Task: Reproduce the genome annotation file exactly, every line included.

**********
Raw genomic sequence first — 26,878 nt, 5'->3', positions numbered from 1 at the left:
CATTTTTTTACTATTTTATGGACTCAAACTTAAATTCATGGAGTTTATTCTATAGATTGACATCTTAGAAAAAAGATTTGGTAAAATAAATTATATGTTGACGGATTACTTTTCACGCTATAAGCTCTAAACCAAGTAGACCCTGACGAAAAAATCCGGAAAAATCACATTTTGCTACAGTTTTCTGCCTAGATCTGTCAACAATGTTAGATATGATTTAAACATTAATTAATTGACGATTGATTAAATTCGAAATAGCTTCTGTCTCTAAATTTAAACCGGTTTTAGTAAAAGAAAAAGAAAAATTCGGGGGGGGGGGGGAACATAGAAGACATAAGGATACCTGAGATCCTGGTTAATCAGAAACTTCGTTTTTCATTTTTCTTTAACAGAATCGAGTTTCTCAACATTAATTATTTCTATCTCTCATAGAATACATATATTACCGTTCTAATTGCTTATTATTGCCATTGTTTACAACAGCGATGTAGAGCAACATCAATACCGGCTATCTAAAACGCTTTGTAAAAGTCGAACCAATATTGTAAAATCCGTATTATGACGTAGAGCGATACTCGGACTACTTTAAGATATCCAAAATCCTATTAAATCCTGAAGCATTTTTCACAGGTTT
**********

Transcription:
Raw genomic sequence first — 26,878 nt, 5'->3', positions numbered from 1 at the left:
CATTTTTTTACTATTTTATGGACTCAAACTTAAATTCATGGAGTTTATTCTATAGATTGACATCTTAGAAAAAAGATTTGGTAAAATAAATTATATGTTGACGGATTACTTTTCACGCTATAAGCTCTAAACCAAGTAGACCCTGACGAAAAAATCCGGAAAAATCACATTTTGCTACAGTTTTCTGCCTAGATCTGTCAACAATGTTAGATATGATTTAAACATTAATTAATTGACGATTGATTAAATTCGAAATAGCTTCTGTCTCTAAATTTAAACCGGTTTTAGTAAAAGAAAAAGAAAAATTCGGGGGGGGGGGGGAACATAGAAGACATAAGGATACCTGAGATCCTGGTTAATCAGAAACTTCGTTTTTCATTTTTCTTTAACAGAATCGAGTTTCTCAACATTAATTATTTCTATCTCTCATAGAATACATATATTACCGTTCTAATTGCTTATTATTGCCATTGTTTACAACAGCGATGTAGAGCAACATCAATACCGGCTATCTAAAACGCTTTGTAAAAGTCGAACCAATATTGTAAAATCCGTATTATGACGTAGAGCGATACTCGGACTACTTTAAGATATCCAAAATCCTATTAAATCCTGAAGCATTTTTCACAGGTTT